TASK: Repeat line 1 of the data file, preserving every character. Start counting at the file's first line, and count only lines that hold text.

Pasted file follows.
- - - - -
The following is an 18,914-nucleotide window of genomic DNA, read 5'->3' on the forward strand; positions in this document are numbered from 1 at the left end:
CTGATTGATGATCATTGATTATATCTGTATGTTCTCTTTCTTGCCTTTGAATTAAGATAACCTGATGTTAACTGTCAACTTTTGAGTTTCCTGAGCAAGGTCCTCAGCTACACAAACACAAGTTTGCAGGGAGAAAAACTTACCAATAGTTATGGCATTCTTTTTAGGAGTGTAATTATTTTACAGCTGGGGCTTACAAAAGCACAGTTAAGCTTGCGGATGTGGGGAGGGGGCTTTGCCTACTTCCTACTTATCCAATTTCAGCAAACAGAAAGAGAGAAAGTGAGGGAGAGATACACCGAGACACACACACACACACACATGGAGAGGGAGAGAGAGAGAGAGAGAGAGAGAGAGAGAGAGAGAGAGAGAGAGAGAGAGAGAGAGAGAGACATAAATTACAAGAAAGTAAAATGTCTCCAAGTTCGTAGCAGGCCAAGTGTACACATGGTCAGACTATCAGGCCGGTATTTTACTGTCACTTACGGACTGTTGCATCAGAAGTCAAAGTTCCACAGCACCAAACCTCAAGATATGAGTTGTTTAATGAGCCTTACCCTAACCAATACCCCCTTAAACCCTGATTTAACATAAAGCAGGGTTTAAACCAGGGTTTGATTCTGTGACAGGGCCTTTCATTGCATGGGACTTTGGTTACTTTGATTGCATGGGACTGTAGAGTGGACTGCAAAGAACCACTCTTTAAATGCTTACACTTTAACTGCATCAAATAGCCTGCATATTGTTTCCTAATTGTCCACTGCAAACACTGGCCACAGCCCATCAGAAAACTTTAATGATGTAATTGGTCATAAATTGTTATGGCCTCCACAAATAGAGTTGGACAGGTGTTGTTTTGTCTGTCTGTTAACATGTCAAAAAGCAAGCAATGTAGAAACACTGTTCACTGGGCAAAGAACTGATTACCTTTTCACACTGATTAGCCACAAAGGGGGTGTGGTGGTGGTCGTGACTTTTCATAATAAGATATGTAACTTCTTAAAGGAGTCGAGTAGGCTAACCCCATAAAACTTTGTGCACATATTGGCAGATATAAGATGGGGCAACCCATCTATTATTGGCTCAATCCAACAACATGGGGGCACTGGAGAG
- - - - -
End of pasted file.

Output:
The following is an 18,914-nucleotide window of genomic DNA, read 5'->3' on the forward strand; positions in this document are numbered from 1 at the left end: